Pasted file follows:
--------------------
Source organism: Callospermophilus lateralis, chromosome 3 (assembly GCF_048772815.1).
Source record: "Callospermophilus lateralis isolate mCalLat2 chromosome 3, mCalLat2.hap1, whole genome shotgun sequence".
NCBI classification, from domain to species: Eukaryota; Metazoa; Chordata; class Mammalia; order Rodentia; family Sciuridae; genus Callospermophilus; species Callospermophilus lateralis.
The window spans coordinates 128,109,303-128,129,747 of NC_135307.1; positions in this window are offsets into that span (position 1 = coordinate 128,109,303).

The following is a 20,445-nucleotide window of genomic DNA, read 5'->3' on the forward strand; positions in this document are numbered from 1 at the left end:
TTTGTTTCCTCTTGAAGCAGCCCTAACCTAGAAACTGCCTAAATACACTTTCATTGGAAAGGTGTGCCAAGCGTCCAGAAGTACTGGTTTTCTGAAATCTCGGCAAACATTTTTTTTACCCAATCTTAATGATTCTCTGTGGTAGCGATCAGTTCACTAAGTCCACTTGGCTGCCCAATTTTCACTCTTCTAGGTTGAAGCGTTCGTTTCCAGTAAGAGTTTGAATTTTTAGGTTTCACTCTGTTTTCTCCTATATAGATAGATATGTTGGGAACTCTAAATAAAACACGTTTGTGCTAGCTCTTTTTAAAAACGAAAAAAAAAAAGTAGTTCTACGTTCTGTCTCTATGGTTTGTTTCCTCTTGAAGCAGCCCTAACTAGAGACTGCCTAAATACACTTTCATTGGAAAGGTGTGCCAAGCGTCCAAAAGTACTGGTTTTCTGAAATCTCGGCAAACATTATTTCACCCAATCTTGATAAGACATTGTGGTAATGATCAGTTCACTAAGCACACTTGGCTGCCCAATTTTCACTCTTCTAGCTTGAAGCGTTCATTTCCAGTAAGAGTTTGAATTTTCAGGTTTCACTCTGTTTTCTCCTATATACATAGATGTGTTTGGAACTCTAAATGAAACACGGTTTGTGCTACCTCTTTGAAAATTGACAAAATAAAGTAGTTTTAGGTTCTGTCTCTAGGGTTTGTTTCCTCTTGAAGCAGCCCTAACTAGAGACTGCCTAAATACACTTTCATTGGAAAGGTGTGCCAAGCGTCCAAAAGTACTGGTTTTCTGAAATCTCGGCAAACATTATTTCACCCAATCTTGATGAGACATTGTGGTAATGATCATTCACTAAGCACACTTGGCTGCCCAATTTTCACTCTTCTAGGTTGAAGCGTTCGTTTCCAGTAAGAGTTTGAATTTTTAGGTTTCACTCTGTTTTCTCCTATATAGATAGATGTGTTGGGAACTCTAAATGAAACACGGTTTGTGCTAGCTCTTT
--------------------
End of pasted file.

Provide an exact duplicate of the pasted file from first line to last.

Source organism: Callospermophilus lateralis, chromosome 3 (assembly GCF_048772815.1).
Source record: "Callospermophilus lateralis isolate mCalLat2 chromosome 3, mCalLat2.hap1, whole genome shotgun sequence".
NCBI classification, from domain to species: Eukaryota; Metazoa; Chordata; class Mammalia; order Rodentia; family Sciuridae; genus Callospermophilus; species Callospermophilus lateralis.
The window spans coordinates 128,109,303-128,129,747 of NC_135307.1; positions in this window are offsets into that span (position 1 = coordinate 128,109,303).

The following is a 20,445-nucleotide window of genomic DNA, read 5'->3' on the forward strand; positions in this document are numbered from 1 at the left end:
TTTGTTTCCTCTTGAAGCAGCCCTAACCTAGAAACTGCCTAAATACACTTTCATTGGAAAGGTGTGCCAAGCGTCCAGAAGTACTGGTTTTCTGAAATCTCGGCAAACATTTTTTTTACCCAATCTTAATGATTCTCTGTGGTAGCGATCAGTTCACTAAGTCCACTTGGCTGCCCAATTTTCACTCTTCTAGGTTGAAGCGTTCGTTTCCAGTAAGAGTTTGAATTTTTAGGTTTCACTCTGTTTTCTCCTATATAGATAGATATGTTGGGAACTCTAAATAAAACACGTTTGTGCTAGCTCTTTTTAAAAACGAAAAAAAAAAAGTAGTTCTACGTTCTGTCTCTATGGTTTGTTTCCTCTTGAAGCAGCCCTAACTAGAGACTGCCTAAATACACTTTCATTGGAAAGGTGTGCCAAGCGTCCAAAAGTACTGGTTTTCTGAAATCTCGGCAAACATTATTTCACCCAATCTTGATAAGACATTGTGGTAATGATCAGTTCACTAAGCACACTTGGCTGCCCAATTTTCACTCTTCTAGCTTGAAGCGTTCATTTCCAGTAAGAGTTTGAATTTTCAGGTTTCACTCTGTTTTCTCCTATATACATAGATGTGTTTGGAACTCTAAATGAAACACGGTTTGTGCTACCTCTTTGAAAATTGACAAAATAAAGTAGTTTTAGGTTCTGTCTCTAGGGTTTGTTTCCTCTTGAAGCAGCCCTAACTAGAGACTGCCTAAATACACTTTCATTGGAAAGGTGTGCCAAGCGTCCAAAAGTACTGGTTTTCTGAAATCTCGGCAAACATTATTTCACCCAATCTTGATGAGACATTGTGGTAATGATCATTCACTAAGCACACTTGGCTGCCCAATTTTCACTCTTCTAGGTTGAAGCGTTCGTTTCCAGTAAGAGTTTGAATTTTTAGGTTTCACTCTGTTTTCTCCTATATAGATAGATGTGTTGGGAACTCTAAATGAAACACGGTTTGTGCTAGCTCTTT